Saturday, March 20, 2004

Experts Quarrel over Tests re Lead in D.C. Drinking Water

Controversy over lead in the water supply of our nation's capital continues to roil. Yesterday's Washington Post reports on disagreements among experts about the significance of blood test results in city children. The results for children under six are showing blood levels 47% higher than the national average for their age group. The city's interim chief medical officer says the results show an absence of massive lead toxicity, and believes that alternative testing measures are unnecessary. But outside experts are saying that such elevated blood levels cannot be considered safe, and are calling for further testing to assess the scope of the problem. Dr. John F. Rosen, who heads up the lead program at the Montefiore Medical Center of the Albert Einstein College of Medicine in New York, is quoted as follows:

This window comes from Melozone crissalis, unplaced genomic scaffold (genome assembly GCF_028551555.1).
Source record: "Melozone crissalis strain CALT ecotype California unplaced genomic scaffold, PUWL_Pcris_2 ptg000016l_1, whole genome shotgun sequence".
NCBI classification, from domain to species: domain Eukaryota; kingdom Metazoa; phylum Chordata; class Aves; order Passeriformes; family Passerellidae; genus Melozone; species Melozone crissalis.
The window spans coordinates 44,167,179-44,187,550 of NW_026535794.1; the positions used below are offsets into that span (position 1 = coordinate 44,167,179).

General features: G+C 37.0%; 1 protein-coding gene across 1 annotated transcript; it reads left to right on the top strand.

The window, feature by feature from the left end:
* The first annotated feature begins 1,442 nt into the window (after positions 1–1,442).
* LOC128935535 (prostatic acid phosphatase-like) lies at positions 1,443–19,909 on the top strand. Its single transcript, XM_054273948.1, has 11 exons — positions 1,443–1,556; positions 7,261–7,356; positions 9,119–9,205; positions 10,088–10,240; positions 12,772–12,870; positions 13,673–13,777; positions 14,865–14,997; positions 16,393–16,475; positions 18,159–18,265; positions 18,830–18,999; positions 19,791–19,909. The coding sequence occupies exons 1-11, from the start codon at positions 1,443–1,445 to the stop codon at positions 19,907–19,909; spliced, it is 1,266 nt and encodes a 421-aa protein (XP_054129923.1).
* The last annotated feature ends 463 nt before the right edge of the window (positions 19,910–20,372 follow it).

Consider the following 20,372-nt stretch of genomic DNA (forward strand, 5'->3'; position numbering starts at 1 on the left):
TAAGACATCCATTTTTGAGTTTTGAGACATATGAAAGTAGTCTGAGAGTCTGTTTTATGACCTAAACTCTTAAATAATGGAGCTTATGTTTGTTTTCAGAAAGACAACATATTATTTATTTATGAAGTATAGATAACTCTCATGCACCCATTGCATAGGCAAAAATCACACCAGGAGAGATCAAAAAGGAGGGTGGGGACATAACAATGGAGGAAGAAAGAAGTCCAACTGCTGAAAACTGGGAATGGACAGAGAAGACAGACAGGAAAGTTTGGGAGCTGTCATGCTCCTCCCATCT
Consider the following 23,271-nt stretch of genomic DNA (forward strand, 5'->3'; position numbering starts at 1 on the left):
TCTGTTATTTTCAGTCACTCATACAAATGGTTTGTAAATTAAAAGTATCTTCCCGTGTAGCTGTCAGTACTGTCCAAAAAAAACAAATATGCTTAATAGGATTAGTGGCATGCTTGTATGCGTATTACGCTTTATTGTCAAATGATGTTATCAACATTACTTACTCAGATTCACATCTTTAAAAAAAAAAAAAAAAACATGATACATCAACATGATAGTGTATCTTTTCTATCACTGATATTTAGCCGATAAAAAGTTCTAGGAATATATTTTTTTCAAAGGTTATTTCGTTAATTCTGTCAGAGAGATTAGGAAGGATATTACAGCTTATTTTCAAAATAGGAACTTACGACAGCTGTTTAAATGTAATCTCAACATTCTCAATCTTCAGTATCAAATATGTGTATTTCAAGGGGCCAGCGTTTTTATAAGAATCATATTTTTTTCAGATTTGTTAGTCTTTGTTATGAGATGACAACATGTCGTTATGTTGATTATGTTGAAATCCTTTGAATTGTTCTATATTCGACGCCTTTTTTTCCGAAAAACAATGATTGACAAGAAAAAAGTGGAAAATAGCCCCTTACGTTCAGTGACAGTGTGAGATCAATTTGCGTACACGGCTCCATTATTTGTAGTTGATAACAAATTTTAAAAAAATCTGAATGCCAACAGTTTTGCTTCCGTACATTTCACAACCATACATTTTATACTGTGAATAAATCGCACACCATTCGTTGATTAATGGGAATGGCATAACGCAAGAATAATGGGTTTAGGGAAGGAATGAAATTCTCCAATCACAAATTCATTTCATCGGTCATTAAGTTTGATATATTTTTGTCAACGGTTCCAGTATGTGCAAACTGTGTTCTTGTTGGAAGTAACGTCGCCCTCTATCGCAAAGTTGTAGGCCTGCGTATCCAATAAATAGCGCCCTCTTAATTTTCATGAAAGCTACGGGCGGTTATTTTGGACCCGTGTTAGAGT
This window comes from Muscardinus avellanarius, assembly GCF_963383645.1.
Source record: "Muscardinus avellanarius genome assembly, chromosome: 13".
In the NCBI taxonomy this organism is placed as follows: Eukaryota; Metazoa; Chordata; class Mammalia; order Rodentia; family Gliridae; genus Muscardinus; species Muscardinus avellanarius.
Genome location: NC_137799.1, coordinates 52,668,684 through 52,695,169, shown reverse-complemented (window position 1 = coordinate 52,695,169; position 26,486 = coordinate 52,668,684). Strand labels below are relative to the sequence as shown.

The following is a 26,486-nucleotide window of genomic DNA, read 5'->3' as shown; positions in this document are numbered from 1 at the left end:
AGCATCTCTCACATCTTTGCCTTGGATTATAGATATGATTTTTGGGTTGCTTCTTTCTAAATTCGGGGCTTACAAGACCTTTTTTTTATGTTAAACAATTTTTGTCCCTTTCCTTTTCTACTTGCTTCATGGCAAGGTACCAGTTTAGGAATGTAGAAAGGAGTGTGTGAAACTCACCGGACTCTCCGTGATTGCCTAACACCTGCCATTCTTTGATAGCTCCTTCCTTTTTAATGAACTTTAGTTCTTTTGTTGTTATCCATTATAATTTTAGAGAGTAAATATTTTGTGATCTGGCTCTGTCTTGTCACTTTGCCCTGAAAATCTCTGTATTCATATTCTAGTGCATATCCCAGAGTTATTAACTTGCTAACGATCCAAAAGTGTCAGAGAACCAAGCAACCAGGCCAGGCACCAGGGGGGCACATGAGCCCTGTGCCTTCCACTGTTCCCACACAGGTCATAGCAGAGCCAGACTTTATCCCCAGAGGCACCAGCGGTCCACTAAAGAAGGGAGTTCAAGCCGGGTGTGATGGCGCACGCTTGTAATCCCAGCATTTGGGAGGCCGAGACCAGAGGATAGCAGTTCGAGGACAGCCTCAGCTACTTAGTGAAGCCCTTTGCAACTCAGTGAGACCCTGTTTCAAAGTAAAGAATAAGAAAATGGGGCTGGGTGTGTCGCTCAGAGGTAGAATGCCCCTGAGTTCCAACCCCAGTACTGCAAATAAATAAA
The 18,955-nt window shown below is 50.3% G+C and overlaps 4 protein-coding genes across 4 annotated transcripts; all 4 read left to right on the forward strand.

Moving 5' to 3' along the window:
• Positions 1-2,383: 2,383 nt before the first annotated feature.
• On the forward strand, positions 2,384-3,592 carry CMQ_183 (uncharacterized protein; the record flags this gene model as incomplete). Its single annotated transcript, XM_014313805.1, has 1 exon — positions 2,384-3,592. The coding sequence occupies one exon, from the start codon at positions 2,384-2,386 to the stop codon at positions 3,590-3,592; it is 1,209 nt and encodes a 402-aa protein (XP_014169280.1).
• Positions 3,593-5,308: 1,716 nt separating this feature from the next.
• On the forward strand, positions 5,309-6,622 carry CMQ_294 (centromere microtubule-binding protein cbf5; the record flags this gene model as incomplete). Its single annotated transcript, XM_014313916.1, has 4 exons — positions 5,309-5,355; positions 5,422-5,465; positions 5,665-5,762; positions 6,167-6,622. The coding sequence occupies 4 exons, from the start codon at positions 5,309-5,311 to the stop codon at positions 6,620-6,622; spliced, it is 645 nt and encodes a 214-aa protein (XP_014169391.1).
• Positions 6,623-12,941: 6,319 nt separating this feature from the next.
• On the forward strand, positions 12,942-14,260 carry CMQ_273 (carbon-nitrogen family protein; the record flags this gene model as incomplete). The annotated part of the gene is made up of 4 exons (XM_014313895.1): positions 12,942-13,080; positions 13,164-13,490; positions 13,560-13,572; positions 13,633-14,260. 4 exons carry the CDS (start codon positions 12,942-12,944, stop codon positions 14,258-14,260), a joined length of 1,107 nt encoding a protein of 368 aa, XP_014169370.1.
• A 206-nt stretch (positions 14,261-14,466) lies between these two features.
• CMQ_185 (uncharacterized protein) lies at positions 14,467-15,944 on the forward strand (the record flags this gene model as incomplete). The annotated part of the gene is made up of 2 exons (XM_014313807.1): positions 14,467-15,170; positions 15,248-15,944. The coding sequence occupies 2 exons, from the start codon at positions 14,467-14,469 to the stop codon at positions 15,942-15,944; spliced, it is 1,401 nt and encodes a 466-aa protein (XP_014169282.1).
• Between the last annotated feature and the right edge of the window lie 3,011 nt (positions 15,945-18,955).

It doesn't look to me as if there is a systematic approach to protecting children. There's no doubt that lead-based paint has the highest concentrations of lead, but that does not negate the importance of dealing with excessive exposure of lead to children from D.C.'s drinking water. It contributes to . . . the amount of lead in the children's body, which has the potential of damaging their brain forever.
The city's health officer responds:

There will be people who will never consider the data definitive or sufficient to totally allay concerns, but in the real world you do the very best you can. There's a problem with lead in the water, and it has to be fixed, but that clearly hasn't had an adverse effect we can demonstrate on blood lead levels at this time.
No doubt it's possible that some critics will never be satisfied. But a 47% elevation sure sounds like an adverse effect. And as experts on lead exposure go, Dr. Rosen isn't chopped liver.
Fed. R. Evid. 702: If scientific, technical, or other specialized knowledge will assist the trier of fact to understand the evidence or to determine a fact in issue, a witness qualified as an expert by knowledge, skill, experience, training, or education, may testify thereto in the form of an opinion or otherwise, if (1) the testimony is based upon sufficient facts or data, (2) the testimony is the product of reliable principles and methods, and (3) the witness has applied the principles and methods reliably to the facts of the case.